S.R. related that she and A.C. were in A.C.'s downstairs bedroom with the younger children upstairs. Before Minor entered the room, S.R. told Detective Schondelmaier, "A.C. told me that she wanted to have sexual intercourse with him and so I went upstairs and let them two be." A short time later, S.R. and the other two children went downstairs and walked into A.C.'s darkened bedroom, and when flipping on the light, S.R. stated: "Kelly was standing up and he was zipping up his pants and A.C. was sitting on the bed wiping her mouth."
Based on this information, Detective Schondelmaier asked Minor to come to the police station. Minor was advised of his Miranda rights, and when Schondelmaier told him he wanted to talk about the incident with A.C., Minor said he would not give a statement until arrested. This ended the first interview.
Detective Schondelmaier then interviewed A.C., who told him Minor had asked her for oral sex and that she had complied for about one minute but the act was not complete when they were interrupted by the other girls. The testimony of Detective Schondelmaier at trial concerning consent was that A.C. had consented to the oral sex, although she had told him that she did not want to do so. Schondelmaier testified he did not believe Minor forced A.C. into the act.
After the interview with A.C., Minor was arrested by Officer Owens, who said Minor was upset but did not appear to be under the influence of alcohol.
Detective Schondelmaier and Detective Cronk interviewed Minor at the Lyon County Jail following his arrest. Minor was advised of his Miranda rights and said he understood his rights and agreed to speak with them.
Minor initially denied the crime, but when informed this was his opportunity to give his version of what happened, admitted to participating in the act. He contended A.C. consented and it was her idea. He testified to engaging in oral sex for a short period, admitted he knew A.C. was 13 or 14 years old, and eventually signed a written statement. In the statement, Minor contended the oral sex was voluntary and consensual, that A.C. turned off the lights and turned the stereo on, and that she was sitting down and he was in front of her and she sucked his penis for a few minutes; then, an ex-boyfriend of A.C.'s showed up, so she ran out to see him. He wrote he knew it was wrong and said "it got carried away."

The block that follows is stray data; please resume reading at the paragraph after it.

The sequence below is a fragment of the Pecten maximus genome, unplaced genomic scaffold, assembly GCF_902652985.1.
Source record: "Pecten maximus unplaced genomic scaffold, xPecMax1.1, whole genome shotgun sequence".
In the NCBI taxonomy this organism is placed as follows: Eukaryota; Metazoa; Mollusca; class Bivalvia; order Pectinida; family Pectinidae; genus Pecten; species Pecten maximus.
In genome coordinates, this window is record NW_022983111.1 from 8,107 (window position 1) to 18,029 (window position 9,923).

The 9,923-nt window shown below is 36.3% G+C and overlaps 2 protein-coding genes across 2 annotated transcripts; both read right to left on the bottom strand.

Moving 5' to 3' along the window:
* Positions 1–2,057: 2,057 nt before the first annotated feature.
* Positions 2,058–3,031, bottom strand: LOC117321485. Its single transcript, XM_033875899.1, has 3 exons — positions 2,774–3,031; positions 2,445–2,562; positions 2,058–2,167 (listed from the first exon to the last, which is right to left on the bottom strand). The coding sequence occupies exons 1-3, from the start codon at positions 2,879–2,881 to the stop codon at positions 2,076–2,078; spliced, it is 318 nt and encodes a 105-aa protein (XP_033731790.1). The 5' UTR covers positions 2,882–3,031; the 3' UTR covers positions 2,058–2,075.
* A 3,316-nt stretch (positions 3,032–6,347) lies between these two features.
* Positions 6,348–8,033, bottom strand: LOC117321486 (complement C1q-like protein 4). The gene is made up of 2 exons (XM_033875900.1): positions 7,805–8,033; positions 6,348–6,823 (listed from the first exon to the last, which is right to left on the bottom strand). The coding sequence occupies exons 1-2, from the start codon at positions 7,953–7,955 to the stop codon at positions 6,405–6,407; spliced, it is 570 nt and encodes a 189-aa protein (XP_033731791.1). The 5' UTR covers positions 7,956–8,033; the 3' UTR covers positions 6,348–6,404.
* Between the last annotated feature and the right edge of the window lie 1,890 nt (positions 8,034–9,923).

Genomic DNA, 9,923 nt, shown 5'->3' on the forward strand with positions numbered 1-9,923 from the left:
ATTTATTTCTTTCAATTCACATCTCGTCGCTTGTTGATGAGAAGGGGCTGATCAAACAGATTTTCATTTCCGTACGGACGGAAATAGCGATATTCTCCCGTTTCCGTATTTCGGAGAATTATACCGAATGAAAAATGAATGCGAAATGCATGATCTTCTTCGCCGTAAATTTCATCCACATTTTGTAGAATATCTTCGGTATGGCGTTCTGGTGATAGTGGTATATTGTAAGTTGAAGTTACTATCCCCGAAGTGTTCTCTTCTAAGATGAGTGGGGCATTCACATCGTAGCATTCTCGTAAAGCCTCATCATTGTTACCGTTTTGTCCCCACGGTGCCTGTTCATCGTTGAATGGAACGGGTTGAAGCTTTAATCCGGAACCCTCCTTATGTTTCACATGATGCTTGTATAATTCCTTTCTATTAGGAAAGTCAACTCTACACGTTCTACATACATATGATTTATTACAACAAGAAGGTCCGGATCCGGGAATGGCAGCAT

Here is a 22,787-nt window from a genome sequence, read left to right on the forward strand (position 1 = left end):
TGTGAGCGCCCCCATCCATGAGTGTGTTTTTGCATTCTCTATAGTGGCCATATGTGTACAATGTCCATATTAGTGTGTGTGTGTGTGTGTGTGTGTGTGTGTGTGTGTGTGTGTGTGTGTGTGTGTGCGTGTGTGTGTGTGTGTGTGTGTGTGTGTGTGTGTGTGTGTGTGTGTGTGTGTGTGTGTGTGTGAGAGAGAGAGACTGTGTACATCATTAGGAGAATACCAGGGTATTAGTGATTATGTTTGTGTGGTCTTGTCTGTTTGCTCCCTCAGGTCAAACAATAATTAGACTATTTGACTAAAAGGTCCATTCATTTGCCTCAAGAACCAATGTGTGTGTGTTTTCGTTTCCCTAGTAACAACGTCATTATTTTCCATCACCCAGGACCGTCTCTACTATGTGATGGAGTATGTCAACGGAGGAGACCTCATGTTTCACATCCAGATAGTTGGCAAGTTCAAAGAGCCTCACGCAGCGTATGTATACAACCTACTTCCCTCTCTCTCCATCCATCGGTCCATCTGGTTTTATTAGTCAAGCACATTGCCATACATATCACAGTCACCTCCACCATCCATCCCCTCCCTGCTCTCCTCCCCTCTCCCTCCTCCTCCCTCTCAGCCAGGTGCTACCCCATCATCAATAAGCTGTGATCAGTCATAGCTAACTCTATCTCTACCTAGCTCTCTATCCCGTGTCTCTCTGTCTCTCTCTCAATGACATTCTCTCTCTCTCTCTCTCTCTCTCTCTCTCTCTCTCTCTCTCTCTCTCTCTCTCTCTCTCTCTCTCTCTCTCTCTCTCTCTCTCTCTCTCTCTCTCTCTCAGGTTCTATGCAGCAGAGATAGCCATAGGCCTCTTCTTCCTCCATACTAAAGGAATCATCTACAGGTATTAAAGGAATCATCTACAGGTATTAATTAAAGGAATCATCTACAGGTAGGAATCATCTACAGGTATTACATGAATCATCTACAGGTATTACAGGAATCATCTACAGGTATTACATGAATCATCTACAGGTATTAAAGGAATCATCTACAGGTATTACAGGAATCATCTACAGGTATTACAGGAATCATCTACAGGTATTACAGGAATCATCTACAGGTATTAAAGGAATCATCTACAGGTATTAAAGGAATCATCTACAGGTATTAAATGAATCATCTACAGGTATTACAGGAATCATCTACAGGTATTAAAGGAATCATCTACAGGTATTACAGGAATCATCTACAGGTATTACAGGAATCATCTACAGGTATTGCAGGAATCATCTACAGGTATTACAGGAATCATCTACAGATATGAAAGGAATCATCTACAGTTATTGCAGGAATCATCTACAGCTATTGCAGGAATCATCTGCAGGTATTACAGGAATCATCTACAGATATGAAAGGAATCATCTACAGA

Neither detective observed any indication that Minor was under the influence of alcohol while they observed him for a period of about an hour.
After Minor was charged, he moved to suppress his statement, contending it was involuntary because he was under the influence of alcohol and he was coerced by the detectives' alleged promises. After a hearing where Detectives Schondelmaier and Cronk and Officer Owens, as well as Minor, testified, the trial court found there was no coercion in the officers' request for Minor to be honest and the statement and confession were voluntary. Looking at the duration and manner of the interrogation, and the age and background of the accused, the trial court found that there was nothing unfair about the interrogation. Minor was properly warned as to his Miranda rights, he was not impaired, and the statement was held to be admissible.
At trial, the evidence was substantially as previously set forth. The only parties testifying were S.R., A.C., and Detective Schondelmaier. Minor was convicted by the jury of one count of aggravated criminal sodomy.
Minor moved for a downward durational departure, contending the victim was a participant in the conduct associated with the crime, that he had played only a minor or passive role in the crime, and that the degree of harm or loss attributed to the current crime was significantly less than typical for such an offense. A downward durational departure to a sentence in the range of 36 months was requested. The trial court did grant a downward departure to a sentence of 72 months' imprisonment from a presumptive sentence of 256 months.
Minor appeals, questioning the voluntariness of his statement. He contends it should have been suppressed. The State cross-appeals, contending the downward durational departure was improperly entered.
The trial court did not err in denying Minor's motion to suppress his statement.
Minor argues that his written statement to the police in which, in effect, he confessed to the crime charged, should have been suppressed. He contends it was not a product of his free and independent will because he was under the influence of alcohol, and he was coerced by the police into writing the confession.
The State first argues Minor failed to preserve this issue by not objecting to the admission of the statement made to the officers during trial. However, the record reflects an objection to the admission of the written statement. We find this issue was properly preserved.
The State further argues there is substantial competent evidence to support the trial court's determination that the statement was voluntarily made, that Minor was not sufficiently under the influence so that his actions were involuntary, and that the statement was admissible. We agree.
The standard of review of a trial court's determination where an inquiry on the admissibility of a defendant's statement was conducted and the statement was admitted is narrow. The trial court's ruling will be accepted on appeal if it is supported by substantial competent evidence. State v. Goseland, 256 Kan. 729, 731, 887 P.2d 1109 (1994).